Evangelical group dismisses survey on objections law

FILE - This July 30, 2016 file photo people dressed as gaming characters as they take the escalator in the convention hall at the Gen Con gaming convention in Indianapolis. (AP Photo/Michael Conroy, File)
FILE – This July 30, 2016 file photo people dressed as gaming characters as they take the escalator in the convention hall at the Gen Con gaming convention in Indianapolis. (AP Photo/Michael Conroy, File)

INDIANAPOLIS (AP) — An evangelical group says a report indicating Indiana lost $60 million in tourism because of the uproar over a religious objections law obscures the fact that the economy is doing well.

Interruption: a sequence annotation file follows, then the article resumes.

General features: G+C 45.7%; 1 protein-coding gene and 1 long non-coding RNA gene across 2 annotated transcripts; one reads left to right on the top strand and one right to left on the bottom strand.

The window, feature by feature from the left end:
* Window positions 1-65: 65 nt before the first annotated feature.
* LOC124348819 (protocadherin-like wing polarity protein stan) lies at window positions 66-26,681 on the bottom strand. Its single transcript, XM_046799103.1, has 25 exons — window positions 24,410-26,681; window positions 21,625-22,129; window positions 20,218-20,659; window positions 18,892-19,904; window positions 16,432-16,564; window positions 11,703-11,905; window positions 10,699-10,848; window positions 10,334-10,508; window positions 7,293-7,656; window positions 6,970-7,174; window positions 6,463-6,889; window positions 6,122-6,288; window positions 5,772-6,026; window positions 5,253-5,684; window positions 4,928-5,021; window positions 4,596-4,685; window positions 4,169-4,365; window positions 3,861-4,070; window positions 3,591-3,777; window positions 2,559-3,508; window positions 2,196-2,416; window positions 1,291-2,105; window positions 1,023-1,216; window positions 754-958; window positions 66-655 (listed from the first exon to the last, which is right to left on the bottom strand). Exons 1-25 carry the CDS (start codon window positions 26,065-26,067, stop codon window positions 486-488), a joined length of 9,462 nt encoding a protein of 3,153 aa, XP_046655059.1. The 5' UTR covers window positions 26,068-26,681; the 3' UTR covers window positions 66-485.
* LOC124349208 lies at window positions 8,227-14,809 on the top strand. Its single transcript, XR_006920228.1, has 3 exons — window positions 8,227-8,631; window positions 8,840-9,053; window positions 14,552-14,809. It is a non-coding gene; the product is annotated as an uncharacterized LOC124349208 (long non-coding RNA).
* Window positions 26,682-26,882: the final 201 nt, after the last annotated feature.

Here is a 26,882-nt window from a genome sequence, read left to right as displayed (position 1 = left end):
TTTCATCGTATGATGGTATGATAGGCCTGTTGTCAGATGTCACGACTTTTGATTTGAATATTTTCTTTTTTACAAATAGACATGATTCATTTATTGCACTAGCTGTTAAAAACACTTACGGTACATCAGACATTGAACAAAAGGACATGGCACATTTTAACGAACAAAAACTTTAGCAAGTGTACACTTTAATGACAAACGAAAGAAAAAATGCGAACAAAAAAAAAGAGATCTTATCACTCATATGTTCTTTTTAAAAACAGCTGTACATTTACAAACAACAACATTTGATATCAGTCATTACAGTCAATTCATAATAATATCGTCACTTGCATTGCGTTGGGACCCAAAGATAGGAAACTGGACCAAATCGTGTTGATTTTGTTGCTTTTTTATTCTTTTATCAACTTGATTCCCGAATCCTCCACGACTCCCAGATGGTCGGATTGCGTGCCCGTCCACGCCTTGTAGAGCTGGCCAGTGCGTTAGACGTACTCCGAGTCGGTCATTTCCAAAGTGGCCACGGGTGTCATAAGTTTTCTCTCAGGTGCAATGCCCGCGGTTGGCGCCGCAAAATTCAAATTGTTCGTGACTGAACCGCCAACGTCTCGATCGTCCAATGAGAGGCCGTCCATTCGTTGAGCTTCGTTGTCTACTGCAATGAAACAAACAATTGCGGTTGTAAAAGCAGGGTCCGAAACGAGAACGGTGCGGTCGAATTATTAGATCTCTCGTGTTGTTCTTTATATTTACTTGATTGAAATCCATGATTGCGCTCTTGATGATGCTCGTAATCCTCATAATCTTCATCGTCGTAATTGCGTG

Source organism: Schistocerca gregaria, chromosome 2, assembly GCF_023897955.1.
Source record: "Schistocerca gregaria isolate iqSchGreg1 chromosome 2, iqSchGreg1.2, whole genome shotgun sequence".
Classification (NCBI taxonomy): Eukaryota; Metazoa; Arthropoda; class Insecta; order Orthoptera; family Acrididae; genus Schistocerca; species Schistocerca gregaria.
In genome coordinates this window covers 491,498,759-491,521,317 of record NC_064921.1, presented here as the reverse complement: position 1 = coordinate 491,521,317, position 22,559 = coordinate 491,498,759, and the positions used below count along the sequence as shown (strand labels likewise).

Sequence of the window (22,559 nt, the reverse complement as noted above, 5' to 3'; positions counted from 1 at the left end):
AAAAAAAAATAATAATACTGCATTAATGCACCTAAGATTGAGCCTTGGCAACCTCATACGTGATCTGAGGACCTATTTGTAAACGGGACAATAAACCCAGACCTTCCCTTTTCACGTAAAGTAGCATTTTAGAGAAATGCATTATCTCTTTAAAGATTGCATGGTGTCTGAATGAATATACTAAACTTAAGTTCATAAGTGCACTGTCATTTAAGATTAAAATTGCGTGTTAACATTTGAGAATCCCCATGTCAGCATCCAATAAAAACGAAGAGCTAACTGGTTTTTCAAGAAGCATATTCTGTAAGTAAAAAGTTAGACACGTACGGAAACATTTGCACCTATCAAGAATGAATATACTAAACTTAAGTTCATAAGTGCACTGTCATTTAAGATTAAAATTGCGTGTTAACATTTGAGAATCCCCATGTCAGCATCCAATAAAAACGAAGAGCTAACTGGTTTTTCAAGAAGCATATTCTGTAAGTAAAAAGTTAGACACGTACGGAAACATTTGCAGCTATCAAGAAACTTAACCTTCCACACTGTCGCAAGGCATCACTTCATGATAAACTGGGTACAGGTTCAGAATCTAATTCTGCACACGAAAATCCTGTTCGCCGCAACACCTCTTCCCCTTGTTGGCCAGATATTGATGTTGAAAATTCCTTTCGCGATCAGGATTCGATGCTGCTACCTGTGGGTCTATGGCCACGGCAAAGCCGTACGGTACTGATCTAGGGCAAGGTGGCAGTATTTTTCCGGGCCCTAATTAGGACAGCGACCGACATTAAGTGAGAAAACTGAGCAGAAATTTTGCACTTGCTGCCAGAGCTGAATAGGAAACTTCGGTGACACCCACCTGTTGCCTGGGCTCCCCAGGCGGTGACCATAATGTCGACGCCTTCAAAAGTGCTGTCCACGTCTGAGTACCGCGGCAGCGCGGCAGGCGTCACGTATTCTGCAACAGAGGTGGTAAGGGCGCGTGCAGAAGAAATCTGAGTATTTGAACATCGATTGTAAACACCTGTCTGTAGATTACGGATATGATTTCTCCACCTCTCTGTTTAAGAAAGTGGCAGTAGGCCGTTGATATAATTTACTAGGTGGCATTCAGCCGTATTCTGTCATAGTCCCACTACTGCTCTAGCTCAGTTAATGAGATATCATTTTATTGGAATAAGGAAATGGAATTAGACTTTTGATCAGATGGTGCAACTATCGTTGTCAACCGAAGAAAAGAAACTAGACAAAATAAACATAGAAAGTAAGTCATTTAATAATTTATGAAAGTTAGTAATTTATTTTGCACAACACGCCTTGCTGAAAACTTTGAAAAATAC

Micah Clark of the American Family Association of Indiana says the impact of 12 conventions moving to other cities as a result of the law has been overblown. Clark says the loss of $60 million is unfortunate, but it’s a small fraction of the state’s overall economy.

The Associated Press first reported Monday the results of the Visit Indy survey. The organization polled conventions that chose other locations after the law that critics said sanctioned discrimination against gay people.

The Republican-backed law drew a national backlash. Some changes were made, but critics say the law doesn’t go far enough to protect lesbian, gay, bisexual and transgender people.

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